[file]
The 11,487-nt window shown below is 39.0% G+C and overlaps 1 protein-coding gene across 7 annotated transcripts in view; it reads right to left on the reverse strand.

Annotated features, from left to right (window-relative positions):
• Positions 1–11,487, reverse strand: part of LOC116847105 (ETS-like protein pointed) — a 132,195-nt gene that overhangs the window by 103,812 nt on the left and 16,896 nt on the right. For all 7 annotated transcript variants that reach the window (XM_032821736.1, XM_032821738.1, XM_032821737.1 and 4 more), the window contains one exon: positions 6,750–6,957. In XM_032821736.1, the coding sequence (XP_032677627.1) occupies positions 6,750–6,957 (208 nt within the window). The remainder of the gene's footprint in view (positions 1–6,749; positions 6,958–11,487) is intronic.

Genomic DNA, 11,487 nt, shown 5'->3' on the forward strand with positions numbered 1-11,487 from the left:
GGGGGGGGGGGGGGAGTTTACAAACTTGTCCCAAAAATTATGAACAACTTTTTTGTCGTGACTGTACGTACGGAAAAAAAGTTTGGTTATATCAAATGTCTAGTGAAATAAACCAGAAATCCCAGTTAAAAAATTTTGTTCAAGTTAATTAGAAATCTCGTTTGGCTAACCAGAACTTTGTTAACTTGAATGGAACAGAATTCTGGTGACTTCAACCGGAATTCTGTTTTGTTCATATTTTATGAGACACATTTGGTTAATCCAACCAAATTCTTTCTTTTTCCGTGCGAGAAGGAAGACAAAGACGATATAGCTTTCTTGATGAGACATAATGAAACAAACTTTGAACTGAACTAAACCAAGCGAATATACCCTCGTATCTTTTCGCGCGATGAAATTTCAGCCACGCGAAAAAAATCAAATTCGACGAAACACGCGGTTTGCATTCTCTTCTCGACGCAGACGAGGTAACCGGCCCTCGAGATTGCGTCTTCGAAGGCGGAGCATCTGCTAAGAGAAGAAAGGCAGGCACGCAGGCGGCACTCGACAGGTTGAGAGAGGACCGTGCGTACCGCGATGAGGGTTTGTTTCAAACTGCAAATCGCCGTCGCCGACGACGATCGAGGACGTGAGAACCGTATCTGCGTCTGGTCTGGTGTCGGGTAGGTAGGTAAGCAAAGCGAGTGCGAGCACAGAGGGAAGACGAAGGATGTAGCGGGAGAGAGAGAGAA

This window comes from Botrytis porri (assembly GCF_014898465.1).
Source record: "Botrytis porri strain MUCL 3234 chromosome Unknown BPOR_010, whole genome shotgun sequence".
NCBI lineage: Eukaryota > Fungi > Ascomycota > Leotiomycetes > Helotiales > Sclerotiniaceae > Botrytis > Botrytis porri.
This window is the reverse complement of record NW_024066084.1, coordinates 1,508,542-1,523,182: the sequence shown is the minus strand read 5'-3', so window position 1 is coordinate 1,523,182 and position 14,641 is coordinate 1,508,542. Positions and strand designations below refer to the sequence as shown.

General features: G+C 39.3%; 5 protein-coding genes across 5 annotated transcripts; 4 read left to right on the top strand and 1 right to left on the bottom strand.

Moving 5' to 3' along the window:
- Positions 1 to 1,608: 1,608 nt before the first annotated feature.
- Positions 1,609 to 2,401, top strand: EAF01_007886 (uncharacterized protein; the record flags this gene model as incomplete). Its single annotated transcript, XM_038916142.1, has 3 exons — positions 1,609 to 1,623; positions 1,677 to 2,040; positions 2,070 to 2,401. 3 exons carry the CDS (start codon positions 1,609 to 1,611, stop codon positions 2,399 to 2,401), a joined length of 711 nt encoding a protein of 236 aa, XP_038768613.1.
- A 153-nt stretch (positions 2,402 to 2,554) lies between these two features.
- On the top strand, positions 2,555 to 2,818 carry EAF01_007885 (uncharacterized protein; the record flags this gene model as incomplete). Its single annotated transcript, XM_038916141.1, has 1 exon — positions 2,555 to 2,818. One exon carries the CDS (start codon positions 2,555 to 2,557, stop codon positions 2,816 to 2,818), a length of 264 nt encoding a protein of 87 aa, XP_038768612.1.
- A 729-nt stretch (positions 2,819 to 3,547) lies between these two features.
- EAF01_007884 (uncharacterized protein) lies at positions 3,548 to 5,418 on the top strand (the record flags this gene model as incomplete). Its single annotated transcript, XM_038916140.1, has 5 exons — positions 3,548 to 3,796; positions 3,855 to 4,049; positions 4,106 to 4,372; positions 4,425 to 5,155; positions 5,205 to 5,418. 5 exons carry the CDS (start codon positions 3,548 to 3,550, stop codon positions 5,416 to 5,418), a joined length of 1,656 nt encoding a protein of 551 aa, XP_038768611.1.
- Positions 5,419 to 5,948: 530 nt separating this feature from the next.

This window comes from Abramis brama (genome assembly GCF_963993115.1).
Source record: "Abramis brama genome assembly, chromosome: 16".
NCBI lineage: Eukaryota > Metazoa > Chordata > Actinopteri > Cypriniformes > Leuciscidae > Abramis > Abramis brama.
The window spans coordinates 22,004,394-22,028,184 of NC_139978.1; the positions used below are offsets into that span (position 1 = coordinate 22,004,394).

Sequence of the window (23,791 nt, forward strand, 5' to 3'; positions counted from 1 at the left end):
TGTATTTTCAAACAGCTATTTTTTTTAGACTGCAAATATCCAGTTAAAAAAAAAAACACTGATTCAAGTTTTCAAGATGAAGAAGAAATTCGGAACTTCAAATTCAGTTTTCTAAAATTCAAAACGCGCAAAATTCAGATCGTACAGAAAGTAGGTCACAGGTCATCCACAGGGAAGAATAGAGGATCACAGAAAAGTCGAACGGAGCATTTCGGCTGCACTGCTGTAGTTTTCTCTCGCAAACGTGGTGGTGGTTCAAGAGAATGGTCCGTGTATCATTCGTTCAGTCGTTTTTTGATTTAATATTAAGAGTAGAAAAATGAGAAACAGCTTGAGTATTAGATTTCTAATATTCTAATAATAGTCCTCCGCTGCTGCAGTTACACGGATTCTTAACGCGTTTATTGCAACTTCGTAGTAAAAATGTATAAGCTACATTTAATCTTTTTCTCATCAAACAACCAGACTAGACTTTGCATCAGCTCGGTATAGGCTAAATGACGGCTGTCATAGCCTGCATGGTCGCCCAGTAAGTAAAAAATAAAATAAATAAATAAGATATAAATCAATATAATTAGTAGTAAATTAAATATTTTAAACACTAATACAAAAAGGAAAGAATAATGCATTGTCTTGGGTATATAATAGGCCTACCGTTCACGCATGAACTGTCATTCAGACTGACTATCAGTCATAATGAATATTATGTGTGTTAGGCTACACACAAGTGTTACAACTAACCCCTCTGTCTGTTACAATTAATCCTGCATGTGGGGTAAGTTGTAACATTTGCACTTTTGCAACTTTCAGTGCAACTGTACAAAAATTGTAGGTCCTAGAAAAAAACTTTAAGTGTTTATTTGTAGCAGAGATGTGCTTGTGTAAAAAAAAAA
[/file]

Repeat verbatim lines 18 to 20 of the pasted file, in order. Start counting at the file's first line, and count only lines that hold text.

- Positions 5,419 to 5,948: 530 nt separating this feature from the next.

This window comes from Abramis brama (genome assembly GCF_963993115.1).
Source record: "Abramis brama genome assembly, chromosome: 16".